I can totally relate to those responses and I get it. The easiest thing is to maybe the first one, which was lack of training. Between the great content that you have out there on agile marketing, I know CoSchedule has put out some good blog posts as well. Get educated. If this is your first brush with agile marketing, learn more. It’s definitely not nearly as cumbersome and daunting as one might think. Understand, know what you don’t know, and realize what you might be missing in terms of productivity and all the things that these respondents said that were some of the benefits of working with us.
I think those are all great things to consider. As I think about what it is we wanted to accomplish with this report—maybe looking back—we didn’t have the privilege of partnering with you last year. Were there any things that you saw different, since this is the second annual? Are there any trends that are changing or shifting from what you found out last year to what this year’s report illustrated?
Andrea: My favorite shift from the 2018 report was more of the agile teams telling us they’re using a hybrid approach. That one from 40% last year to 54% this year, which I love, because that tells me that people are getting educated. They are figuring out what agile looks like for them and not just blindly following the Scrum guide or whatever it is. They’re thinking for themselves and that makes my soul very happy.
Eric: I love it. There are some great things in this report but I’m going to ask you a really difficult question. If you put yourself in the place or the shoes of our listeners, and they’ve been thinking about agile, maybe they’re just starting to educate themselves on agile, if there was one piece of advice or if there was one first step that they should take to maybe start moving down that agile marketing journey, what would it be, Andréa?
Andrea: One of my favorite things is, if you can’t fix it, make it visible. That would be my first recommendation is make everything visible. Build a backlog of work, write down everything you’ve got coming up, put it in a super strictly prioritized list, and then start working from the top. Then document whatever it is that you’re actively working on a board of some kind, in CoSchedule, on your wall, whatever it’s going to be, get it out there in the open. You’re going to learn so much about what’s really going on and you’re going to find all these opportunities for improvement. That’s going to enable you to just start. That’s the hardest thing. Take that first step and just start.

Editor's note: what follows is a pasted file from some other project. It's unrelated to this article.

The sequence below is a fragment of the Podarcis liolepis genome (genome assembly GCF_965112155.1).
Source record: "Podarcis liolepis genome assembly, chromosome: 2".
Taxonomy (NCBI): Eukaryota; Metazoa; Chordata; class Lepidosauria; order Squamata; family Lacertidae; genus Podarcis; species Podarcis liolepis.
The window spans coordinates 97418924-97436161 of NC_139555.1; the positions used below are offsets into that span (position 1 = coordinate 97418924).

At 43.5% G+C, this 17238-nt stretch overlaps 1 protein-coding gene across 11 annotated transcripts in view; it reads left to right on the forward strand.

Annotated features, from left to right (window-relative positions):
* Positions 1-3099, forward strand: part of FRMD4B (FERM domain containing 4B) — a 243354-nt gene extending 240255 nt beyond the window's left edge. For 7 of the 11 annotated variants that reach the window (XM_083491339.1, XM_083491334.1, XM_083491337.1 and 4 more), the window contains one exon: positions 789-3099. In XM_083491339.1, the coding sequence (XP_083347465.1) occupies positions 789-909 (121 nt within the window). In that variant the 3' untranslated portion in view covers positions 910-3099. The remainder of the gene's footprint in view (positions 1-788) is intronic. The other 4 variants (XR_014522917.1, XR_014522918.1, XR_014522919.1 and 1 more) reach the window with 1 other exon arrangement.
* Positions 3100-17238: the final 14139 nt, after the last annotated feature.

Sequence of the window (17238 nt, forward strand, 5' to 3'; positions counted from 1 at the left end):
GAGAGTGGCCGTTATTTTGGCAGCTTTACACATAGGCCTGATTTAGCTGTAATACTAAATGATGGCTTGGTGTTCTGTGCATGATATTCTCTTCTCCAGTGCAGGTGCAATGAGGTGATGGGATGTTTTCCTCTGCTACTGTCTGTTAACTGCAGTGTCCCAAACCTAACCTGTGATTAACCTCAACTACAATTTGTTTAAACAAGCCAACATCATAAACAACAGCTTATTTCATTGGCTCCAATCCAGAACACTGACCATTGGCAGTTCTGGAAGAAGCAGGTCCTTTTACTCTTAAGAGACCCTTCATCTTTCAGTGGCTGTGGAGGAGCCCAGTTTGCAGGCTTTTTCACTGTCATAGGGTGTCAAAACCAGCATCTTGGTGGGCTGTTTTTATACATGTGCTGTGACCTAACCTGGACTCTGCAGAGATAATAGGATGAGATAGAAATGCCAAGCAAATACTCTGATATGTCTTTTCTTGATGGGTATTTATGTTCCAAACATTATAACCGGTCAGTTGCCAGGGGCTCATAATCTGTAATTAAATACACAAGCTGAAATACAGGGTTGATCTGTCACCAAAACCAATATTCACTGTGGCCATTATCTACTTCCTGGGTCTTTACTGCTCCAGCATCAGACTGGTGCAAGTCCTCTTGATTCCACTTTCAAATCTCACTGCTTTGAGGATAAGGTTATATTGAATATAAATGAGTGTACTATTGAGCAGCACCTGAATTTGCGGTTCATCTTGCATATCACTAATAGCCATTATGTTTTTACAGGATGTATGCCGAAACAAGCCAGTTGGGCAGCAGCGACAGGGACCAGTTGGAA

Eric: Love it. Good advice, Actionable, which I know my listeners love. My call to action for you is go and download the report. It is free for anyone to absorb, read, and enjoy. I know Andréa has gone out of her way. There’s actually three steps to overcoming barriers and going agile she’s put in here. There’s just tons of good resources that you can learn more, not only you can see what people are saying about agile, learn from the report, but also they provide one step 1-2-3 to get going with agile, which is great. We’ll have a link to that report in the blog right up here as well. Just search ‘State of Agile Marketing Report with CoSchedule and Agile Sherpas’ and I know for sure will pop up for you.
Andrea, if they want to go and learn more about Agile Sherpas, maybe they’re at the point where, “You know what? You sold me. Congratulations. I want to figure out how I can get more training or convince my leadership to think seriously about Agile.” Where can they go on your site?
Andrea: We have a training and resources section on agilesherpas.com. We’ve got tons of free content out there, getting started guide and building your backlog. All that stuff is free and out there. We also have an online course that you can take. That’s 80 minutes of online education. You can join us for a public certification workshop of calendars on agilesherpas.com and I would love to see you in real life.
Eric: That’s fantastic. Thanks for that. Thank you for listening. This has been fantastic experience, Andréa, just talking to report and just working with you and the Agile Sherpas team on this report. It’s been a delight. I’m so excited about some of the results.
We’re going to be doing a webinar as well. This podcast is dropping the day of the webinar, so you probably won’t be able to register but you can definitely get a recording of the webinar so you can learn about, we go through step-by-step, all the results, as well as you’re able to get a download of the report there as well.
Thank you, Andréa, so much for coming on the show. Thanks for sharing all of your wisdom on agile marketing. It’s been a fantastic conversation.
Andrea: Always happy to be here. Thank you so, so much.
Eric: All right. Thank you and take care.
Andrea: Thank you. Bye.